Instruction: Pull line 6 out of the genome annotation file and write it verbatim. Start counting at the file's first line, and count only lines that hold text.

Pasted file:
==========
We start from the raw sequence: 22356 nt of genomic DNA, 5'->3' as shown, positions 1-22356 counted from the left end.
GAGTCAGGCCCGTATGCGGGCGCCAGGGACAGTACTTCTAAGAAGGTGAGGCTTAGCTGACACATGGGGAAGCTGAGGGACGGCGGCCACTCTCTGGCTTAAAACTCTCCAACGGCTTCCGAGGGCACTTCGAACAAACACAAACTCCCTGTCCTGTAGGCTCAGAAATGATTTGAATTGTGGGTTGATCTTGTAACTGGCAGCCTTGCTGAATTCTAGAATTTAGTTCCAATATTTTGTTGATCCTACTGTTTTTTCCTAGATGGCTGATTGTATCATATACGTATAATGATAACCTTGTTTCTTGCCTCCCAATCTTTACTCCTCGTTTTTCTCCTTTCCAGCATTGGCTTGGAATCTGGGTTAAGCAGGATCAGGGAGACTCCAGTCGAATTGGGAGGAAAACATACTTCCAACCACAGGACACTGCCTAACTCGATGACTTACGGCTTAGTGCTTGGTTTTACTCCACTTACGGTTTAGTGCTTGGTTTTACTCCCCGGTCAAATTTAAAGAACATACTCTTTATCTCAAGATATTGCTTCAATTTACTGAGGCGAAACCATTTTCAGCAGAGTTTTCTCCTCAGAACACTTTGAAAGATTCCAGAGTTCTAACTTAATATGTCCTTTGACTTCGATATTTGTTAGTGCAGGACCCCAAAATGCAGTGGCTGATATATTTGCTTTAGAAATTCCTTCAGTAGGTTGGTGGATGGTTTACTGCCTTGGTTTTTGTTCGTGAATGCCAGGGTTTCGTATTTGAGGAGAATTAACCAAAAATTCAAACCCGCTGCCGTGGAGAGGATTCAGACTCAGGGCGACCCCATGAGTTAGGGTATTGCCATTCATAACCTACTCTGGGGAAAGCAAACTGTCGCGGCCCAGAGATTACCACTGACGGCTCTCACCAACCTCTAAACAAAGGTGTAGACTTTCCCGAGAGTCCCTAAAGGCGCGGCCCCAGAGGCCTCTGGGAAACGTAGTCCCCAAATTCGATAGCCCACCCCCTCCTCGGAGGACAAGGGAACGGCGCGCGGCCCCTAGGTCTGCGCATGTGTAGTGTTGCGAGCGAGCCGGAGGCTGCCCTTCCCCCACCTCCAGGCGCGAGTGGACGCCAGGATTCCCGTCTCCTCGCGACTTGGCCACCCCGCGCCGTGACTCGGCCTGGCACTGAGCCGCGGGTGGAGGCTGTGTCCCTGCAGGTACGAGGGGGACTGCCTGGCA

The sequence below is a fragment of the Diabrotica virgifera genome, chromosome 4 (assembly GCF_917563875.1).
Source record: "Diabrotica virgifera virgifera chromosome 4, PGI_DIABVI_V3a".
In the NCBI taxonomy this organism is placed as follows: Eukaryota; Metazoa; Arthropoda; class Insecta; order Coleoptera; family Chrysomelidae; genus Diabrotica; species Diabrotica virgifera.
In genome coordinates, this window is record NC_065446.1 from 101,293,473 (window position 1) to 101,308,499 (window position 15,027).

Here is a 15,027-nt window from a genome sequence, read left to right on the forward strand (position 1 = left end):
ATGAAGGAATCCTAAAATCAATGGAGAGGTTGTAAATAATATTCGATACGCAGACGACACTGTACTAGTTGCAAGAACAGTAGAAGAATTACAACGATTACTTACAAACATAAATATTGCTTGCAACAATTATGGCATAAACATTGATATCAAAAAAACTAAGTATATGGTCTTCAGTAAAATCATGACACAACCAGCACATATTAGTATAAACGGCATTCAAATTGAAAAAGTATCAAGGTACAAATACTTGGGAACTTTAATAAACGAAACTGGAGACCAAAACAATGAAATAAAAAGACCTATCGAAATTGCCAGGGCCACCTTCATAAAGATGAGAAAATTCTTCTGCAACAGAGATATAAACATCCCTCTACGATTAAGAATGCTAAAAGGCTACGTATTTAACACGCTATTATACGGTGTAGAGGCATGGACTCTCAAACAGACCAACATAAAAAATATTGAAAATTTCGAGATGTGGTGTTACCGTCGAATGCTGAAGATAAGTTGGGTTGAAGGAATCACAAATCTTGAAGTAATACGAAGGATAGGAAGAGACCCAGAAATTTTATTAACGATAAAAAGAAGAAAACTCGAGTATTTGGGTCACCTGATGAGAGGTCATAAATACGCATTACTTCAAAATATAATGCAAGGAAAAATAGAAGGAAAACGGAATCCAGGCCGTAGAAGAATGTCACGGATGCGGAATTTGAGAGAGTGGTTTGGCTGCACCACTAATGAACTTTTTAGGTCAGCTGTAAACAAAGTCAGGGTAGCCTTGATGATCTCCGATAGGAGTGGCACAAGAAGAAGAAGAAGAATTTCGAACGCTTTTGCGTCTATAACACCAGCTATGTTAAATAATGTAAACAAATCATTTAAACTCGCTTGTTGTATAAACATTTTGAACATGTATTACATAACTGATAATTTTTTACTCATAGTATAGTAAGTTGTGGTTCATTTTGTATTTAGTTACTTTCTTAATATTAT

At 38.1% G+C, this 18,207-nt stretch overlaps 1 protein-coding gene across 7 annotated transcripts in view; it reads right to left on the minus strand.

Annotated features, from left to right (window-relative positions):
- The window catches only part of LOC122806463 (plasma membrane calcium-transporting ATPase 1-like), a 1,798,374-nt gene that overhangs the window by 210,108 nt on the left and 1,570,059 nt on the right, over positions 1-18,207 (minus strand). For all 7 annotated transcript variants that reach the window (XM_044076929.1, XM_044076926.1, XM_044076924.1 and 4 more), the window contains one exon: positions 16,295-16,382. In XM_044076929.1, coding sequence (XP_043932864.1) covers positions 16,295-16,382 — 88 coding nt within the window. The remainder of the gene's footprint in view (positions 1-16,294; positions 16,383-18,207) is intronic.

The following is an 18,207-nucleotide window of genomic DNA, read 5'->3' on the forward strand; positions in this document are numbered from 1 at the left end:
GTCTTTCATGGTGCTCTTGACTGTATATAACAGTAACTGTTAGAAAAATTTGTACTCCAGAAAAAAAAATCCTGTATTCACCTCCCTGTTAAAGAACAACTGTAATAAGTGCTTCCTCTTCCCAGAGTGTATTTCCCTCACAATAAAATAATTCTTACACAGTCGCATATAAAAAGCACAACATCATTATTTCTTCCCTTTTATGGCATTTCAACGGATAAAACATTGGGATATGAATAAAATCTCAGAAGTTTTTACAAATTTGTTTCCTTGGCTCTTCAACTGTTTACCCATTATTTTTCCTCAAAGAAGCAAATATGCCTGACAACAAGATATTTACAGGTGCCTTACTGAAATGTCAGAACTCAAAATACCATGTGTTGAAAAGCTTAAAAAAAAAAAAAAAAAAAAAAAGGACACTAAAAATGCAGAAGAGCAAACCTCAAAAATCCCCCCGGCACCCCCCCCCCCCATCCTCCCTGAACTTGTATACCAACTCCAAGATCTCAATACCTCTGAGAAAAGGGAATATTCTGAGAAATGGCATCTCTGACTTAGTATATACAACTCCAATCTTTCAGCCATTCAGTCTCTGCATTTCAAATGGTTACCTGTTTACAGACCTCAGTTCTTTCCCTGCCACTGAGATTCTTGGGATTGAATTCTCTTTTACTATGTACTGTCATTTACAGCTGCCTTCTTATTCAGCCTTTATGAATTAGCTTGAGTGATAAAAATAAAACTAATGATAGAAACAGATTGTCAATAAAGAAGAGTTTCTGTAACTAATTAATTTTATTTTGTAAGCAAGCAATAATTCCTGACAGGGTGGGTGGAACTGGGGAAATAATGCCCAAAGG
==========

In genome coordinates, this window is record NC_065446.1 from 101,293,473 (window position 1) to 101,308,499 (window position 15,027).